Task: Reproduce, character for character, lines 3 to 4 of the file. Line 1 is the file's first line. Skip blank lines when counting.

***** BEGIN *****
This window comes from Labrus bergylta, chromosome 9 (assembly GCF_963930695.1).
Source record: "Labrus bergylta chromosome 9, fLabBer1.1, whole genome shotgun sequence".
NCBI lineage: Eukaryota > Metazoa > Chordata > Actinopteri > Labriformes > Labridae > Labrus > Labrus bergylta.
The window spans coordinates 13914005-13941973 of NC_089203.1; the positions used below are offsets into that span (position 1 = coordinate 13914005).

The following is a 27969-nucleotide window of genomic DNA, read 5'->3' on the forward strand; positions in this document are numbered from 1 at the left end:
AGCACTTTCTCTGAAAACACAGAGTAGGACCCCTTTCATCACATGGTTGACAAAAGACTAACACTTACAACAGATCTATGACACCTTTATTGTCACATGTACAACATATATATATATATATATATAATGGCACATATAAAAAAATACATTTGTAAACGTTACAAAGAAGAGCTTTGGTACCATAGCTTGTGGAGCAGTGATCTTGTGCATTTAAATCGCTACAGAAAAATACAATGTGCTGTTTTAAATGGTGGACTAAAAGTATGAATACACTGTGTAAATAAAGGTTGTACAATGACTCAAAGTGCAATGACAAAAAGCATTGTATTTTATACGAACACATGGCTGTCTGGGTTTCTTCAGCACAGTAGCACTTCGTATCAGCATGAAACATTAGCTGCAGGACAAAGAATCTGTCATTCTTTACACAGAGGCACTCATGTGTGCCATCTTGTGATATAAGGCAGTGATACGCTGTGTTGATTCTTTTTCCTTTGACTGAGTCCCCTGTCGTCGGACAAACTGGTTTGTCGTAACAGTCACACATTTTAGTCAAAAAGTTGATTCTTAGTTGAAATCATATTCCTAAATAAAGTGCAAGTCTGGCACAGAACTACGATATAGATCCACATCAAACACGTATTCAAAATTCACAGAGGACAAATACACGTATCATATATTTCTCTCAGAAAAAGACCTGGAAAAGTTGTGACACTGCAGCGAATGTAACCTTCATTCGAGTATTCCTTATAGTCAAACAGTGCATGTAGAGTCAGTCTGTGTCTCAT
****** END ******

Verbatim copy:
NCBI lineage: Eukaryota > Metazoa > Chordata > Actinopteri > Labriformes > Labridae > Labrus > Labrus bergylta.
The window spans coordinates 13914005-13941973 of NC_089203.1; the positions used below are offsets into that span (position 1 = coordinate 13914005).